For more information about this topic, please contact Candice Jackson.

Georgia’s new elections law may have effects on local governments

Posted on: April 12th, 2021

By: William Linkous

Georgia’s new elections law, which has been widely reported upon nationally, passed the Georgia General Assembly during the 2021 session and was signed into law by Georgia Governor Brian Kemp near the end of March. The 95-page revision may significantly affect the operations of local governments, which are often tasked with handling elections and registrations through their election superintendents, boards of registrars, boards of elections, or boards of elections and registration.

Some provisions of the new law will impact the budgeting of local governments. Section 18 of the new law provides that in jurisdictions with 2,000 or more electors, if electors have to wait for an hour or more in line on election day, elections superintendents must reduce the size of the precinct or utilize more equipment (or both) in the next election, thus increasing elections expenses for local governments in the future. Sections 9 and 14 of the new law prohibit election superintendents and boards of registrations from taking any funding, grants, or gifts except from the local government, State, or Federal Government. These provisions will impact the elections budgets of some jurisdictions that received large private grants for their election operations during the most recent elections, thus defraying costs to the local government. Section 26 of the new law requires each board of registrars or absentee ballot clerk to establish at least one dropbox as a means for absentee by mail electors to deliver their ballots. Of course, the law allows more drop boxes to be used, up to prescribed limits. The drop boxes can only be placed in locations with adequate lighting, constant surveillance by officials, anti-tampering measures, and daily collection of ballots by a team of two workers who meet certain qualifications. In some jurisdictions, the dropbox requirement may require a budget increase.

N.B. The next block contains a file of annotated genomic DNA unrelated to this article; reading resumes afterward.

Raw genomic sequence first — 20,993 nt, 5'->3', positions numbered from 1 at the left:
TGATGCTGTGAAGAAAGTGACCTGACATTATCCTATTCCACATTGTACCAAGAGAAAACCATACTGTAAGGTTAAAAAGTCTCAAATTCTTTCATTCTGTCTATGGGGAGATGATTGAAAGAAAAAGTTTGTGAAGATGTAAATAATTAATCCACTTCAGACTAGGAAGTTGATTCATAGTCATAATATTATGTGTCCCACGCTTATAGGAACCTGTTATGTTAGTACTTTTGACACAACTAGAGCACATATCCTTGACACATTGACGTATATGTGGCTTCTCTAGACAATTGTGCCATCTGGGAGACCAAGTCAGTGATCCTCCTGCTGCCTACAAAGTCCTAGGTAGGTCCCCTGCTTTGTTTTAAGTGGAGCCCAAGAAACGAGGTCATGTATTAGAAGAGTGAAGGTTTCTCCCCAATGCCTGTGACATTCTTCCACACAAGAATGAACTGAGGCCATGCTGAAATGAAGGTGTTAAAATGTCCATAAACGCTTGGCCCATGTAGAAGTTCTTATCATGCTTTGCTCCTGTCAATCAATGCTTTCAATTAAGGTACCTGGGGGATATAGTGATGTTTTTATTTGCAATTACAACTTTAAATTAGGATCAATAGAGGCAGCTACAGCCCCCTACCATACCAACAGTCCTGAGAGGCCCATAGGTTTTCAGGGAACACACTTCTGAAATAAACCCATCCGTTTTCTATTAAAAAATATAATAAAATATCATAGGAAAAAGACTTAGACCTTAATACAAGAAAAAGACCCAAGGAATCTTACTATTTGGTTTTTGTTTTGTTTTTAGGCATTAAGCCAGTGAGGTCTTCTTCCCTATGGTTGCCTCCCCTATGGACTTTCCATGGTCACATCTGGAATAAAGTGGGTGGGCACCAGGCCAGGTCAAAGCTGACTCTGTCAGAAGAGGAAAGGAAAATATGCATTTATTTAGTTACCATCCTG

The expansion of early voting in most Georgia locations may also affect local government budgets. There will be at least seventeen days of early voting under the new law, including two Saturdays and the option of offering voting on Sundays as well. The budgets of rural local governments may be more heavily impacted by this expansion because staffing will be needed for at least two Saturdays, whereas most urban counties already utilize two Saturdays for early voting.

Some of the provisions of the new law provide for increased scrutiny and accountability for elections officials. Section 6 of the new law allows the State Elections Board to suspend county or municipal superintendents and appoint replacements. Under Sections 7 and 12 a governing authority of a county or municipality can request a performance review or an investigation into the actions of the local superintendent or board, and the State Elections Board can also initiate a review or investigation itself. The extensive investigation and hearing process can result in a suspension with pay of a superintendent or board member, or even in their permanent removal. The State Board of Elections can appoint a replacement for the official during the suspension, but the law is unclear who pays the replacement. Local governments will be wise to closely review the operations of their elections and registrations divisions because of this added scrutiny.

Numerous provisions also change the administration of registrations and elections. Some are subtle. For instance, Section 11 allows poll officers to be permitted to serve in adjoining counties in some instances. Sections 15 and 16 contain subtle changes to the method for challenging registrars and electors, including the removal of limits on the number of challenges that can be made by an elector which by itself could impact operations. Section 20 restricts the types of places that can be utilized for advance voting locations. Section 23 requires that ballots be printed on security paper to authenticate them. Some of the less subtle changes in the administration of registration and elections under the new law include the fact that absentee ballot applications and ballots are primarily verified under the new law by name, date of birth, address, and driver’s license number, last four digits of one’s social security number, or another identification number, rather than verified by signature as in the past. The new law also shortens the timeline for requesting and returning ballots too. Electors may request ballots 78 days before an election (as opposed to 180 days) and ballot applications must be received by the clerk no later than eleven days prior to the election, which is earlier than under the previous law. Finally, the law also abbreviates the runoff period by requiring that a runoff be held 28 days after the initial election. These administrative changes will require careful analysis by local governments of their election and registration operations.

For more information about this topic, please contact William Linkous at [email protected]